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Digital Natives: Where in the World are Young People Using the Internet?

A common myth says that today’s young people are all glued to the Internet. As a matter of fact, only about 30% of the world’s youth population between 15 and 24 years old has been active online for at least five years. In South Korea, for example, 99.6% of young people are active, which is the highest percentage all over the world. How about the least? The Asian island of Timor Leste (Democratic Republic of Timor-Leste) with less than 1%.

These are among the many findings from a study conducted by the Georgia Institute of Technology and International Telecommunication Union (ITU). This study is the very first one that attempts to measure the world’s “digital natives” by country. The term, “digital native”, is typically used to categorize young generations born around the time the personal computer was introduced and have spent their lives connected with technology. Digital natives live in an era that they are surrounded by computers, video games, digital music players, video cameras, cell phones and all the other kinds of digital technologies and they communicate and interact with people using these technologies all the time.


(Click to see enlarged figure) The above figure has four columns, namely the total number of digital natives in a country; the percentage of digital natives to total population; the percentage of digital natives to total number of youth in a country; and share of youth population in a country.  The data are all from the year of 2012. Image source: ITU

The results show that nearly 96% of American millennials are digital natives and this figure is behind Japan (99.5%) and some European countries such as Finland, Netherlands and Denmark.

However, Georgia Tech Associate Professor Michael Best believes that the most important figure is the percentage of the number of digital natives as compared to the total population of a country. “A country’s future will be defined by today’s young generation and by technology,” said Best, who developed the model that calculated the worldwide figures jointly with ITU. “Countries that have a high proportion of young people who are already online are positioned to define and lead tomorrow’s digital age.”

The countries that have highest proportion of digital natives as compared to their total population are mostly rich countries, which have high levels of overall Internet penetration. Iceland is listing on the top with 13.9%. The figure for the United States is 13.1%.  Surprisingly, Malaysia, a middle-income country, has one of the highest proportions of digital natives (ranked 4th at 13.4%). This is mainly because Malaysia has a very strong history of investing in educational technology.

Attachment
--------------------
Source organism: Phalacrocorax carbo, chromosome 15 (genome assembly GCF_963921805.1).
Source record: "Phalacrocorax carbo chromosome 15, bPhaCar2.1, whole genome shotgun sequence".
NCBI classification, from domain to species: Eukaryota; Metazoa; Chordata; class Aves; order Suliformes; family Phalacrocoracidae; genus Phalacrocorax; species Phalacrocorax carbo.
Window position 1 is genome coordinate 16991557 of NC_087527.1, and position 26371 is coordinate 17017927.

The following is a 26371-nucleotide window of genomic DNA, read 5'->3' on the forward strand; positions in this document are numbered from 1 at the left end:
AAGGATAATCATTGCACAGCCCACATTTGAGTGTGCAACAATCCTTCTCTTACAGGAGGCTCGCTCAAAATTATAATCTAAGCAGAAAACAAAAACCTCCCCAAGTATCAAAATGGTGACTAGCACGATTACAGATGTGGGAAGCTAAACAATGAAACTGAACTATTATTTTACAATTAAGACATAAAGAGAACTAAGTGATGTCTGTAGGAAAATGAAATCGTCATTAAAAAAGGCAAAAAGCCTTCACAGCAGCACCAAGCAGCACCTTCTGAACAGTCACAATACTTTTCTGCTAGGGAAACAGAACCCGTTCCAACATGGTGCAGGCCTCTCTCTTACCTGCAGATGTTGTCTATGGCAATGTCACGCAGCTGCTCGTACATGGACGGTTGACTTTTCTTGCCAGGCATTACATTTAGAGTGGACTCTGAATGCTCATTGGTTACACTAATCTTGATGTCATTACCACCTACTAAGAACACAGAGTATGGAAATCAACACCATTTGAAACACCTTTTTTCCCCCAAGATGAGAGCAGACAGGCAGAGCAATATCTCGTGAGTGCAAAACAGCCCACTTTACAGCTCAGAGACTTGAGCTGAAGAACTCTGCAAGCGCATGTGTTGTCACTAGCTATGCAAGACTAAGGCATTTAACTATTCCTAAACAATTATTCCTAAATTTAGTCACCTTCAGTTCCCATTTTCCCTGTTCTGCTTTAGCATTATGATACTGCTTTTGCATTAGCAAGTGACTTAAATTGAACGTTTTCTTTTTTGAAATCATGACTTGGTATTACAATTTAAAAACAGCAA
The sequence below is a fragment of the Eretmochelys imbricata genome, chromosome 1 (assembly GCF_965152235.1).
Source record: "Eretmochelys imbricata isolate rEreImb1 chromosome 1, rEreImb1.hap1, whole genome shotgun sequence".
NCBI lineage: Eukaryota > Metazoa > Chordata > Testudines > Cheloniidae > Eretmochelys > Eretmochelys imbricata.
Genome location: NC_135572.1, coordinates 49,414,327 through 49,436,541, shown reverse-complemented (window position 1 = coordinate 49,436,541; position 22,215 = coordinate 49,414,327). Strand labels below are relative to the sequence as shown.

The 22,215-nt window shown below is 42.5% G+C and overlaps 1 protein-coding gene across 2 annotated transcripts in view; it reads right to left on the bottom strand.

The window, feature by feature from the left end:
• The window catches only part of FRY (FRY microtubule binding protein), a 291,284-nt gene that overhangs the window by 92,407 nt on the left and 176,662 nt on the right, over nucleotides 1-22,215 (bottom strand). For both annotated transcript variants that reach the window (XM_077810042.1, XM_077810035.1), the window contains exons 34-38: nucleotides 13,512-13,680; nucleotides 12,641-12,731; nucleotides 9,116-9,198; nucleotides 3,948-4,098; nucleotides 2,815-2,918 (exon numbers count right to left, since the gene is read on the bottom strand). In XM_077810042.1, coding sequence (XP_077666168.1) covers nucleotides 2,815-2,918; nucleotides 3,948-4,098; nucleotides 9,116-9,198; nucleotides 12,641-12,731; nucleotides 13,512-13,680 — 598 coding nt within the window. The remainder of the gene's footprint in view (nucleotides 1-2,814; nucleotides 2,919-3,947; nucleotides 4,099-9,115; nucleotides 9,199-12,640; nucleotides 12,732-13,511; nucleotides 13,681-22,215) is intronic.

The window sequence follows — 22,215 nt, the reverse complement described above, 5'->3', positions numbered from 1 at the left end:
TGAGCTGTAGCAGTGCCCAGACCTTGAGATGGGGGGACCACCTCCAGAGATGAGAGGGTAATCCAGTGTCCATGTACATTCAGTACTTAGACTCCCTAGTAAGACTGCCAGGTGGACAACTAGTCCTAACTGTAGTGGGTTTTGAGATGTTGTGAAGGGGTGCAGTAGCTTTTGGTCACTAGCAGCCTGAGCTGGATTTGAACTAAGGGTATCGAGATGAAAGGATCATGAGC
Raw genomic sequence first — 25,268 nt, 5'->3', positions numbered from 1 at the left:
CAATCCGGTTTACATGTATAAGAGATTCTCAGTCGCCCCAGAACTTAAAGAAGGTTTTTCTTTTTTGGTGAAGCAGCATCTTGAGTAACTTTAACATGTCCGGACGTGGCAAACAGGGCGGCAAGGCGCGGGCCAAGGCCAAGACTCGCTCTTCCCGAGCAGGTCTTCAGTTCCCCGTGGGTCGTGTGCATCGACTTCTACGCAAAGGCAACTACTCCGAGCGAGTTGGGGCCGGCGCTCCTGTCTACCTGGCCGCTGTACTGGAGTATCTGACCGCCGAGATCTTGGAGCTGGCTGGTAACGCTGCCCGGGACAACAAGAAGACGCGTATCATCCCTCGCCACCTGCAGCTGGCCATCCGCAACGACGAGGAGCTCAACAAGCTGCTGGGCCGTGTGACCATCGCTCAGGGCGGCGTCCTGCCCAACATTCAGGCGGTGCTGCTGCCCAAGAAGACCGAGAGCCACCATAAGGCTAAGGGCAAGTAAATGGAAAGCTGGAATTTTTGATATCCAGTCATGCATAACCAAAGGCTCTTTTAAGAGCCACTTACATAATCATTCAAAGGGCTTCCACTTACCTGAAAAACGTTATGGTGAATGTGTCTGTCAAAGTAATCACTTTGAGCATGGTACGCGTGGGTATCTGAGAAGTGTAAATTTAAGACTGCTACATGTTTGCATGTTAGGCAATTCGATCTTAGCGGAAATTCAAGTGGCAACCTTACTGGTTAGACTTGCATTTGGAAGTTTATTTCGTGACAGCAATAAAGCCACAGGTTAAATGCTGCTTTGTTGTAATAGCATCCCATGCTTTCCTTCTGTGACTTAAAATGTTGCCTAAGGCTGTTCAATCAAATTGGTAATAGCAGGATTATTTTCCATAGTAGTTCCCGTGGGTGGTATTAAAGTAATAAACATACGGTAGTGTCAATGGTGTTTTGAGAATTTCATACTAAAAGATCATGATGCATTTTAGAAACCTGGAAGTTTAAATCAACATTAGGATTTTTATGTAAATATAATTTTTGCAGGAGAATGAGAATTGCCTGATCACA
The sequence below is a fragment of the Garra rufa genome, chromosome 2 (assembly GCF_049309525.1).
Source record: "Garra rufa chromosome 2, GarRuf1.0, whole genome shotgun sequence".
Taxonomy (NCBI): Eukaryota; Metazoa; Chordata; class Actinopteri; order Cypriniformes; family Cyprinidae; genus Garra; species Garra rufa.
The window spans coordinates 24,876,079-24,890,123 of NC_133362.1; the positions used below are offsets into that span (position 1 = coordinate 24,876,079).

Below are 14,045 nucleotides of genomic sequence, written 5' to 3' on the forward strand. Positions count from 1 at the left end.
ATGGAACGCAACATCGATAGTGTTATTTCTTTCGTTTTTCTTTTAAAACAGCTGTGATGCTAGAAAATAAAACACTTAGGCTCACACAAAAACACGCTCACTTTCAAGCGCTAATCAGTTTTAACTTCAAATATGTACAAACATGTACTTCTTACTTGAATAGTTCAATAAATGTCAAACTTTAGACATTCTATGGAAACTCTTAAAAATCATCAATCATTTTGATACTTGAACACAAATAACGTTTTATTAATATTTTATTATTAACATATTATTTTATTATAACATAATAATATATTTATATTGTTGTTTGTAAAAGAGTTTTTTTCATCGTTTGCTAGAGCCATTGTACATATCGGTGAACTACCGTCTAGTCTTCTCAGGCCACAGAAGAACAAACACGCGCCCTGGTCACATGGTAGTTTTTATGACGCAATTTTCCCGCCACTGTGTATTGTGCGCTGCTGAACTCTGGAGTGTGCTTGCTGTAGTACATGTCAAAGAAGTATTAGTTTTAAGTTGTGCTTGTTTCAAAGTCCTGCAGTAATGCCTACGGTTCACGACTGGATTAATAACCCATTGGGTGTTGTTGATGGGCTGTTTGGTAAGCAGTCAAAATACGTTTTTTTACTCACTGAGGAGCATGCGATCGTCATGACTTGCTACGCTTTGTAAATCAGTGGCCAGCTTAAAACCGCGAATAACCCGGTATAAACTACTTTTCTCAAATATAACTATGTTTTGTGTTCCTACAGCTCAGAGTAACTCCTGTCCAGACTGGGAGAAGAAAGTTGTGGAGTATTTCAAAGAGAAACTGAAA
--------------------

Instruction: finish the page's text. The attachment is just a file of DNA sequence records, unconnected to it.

Countries with the smallest proportion of digital natives are Timor-Leste, Sierra Leone and Myanmar. The bottom 10 countries are all African or Asian nations, some of which are suffering from conflict and/or in low Internet availability.


In the above figure, the numbers indicate the percentage of the number of digital natives as compared to total population of a country. (2012) *Image source: ITU.

The report also notes that Internet usage has dramatically increased in developing countries during the last five years. The ITU is confident that the digital native population in these areas will more than double by the year of 2017.

In general, there are around 363 million digital natives out of the world population of nearly 7 billion (5.2%).

  “Young people are using the power of information and communication technologies to transform our world,” said Hamadoun Toure, ITU secretary-general. “The Youth Declaration developed at ITU’s BYND2015 Youth Summit in Costa Rica and presented to the UN General Assembly last week by Costa Rican President Laura Chinchilla calls for setting more measurable targets to monitor the digital empowerment of youth at national, regional and international levels. The study is the first attempt to measure the number of digital natives all over the world and it is a valuable first contribution to this effort.”

Source​Georgia Tech